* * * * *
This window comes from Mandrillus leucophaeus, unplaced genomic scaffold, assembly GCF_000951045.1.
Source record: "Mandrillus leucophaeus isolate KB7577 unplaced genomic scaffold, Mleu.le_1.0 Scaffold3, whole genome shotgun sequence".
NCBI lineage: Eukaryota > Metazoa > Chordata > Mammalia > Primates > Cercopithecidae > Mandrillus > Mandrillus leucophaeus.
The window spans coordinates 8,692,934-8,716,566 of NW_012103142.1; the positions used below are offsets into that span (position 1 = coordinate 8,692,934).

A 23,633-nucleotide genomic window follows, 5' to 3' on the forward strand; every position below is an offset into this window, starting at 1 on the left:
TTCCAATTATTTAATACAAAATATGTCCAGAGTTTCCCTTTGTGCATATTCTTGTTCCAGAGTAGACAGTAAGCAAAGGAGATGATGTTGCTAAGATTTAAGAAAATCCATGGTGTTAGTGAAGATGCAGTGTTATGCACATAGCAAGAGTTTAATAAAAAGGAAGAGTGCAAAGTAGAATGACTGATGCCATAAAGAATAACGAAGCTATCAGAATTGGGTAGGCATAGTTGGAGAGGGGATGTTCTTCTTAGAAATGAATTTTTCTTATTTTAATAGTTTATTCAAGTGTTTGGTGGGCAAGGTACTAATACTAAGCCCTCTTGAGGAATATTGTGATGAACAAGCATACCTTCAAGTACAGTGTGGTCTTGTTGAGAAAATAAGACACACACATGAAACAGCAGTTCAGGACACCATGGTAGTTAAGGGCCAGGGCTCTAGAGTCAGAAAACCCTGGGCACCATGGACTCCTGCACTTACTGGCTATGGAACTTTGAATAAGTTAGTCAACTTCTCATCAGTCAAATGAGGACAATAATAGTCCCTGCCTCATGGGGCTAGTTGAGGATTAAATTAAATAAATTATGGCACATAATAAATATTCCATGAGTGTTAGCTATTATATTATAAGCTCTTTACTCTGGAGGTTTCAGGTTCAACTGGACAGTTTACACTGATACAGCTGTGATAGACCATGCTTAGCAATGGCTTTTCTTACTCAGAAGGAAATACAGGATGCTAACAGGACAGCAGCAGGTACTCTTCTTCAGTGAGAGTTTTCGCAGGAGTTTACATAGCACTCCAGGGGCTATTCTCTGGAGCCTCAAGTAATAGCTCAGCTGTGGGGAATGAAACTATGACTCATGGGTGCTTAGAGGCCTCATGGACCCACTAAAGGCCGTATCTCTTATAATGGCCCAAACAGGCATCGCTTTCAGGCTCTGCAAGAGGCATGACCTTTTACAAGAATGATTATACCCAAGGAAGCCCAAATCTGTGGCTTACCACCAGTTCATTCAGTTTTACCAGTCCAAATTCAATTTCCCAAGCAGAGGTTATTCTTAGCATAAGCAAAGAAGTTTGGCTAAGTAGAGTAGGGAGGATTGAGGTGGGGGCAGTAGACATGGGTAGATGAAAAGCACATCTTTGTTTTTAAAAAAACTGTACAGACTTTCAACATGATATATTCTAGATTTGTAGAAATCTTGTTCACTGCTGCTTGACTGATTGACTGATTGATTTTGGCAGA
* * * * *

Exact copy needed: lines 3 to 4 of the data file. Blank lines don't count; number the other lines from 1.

NCBI lineage: Eukaryota > Metazoa > Chordata > Mammalia > Primates > Cercopithecidae > Mandrillus > Mandrillus leucophaeus.
The window spans coordinates 8,692,934-8,716,566 of NW_012103142.1; the positions used below are offsets into that span (position 1 = coordinate 8,692,934).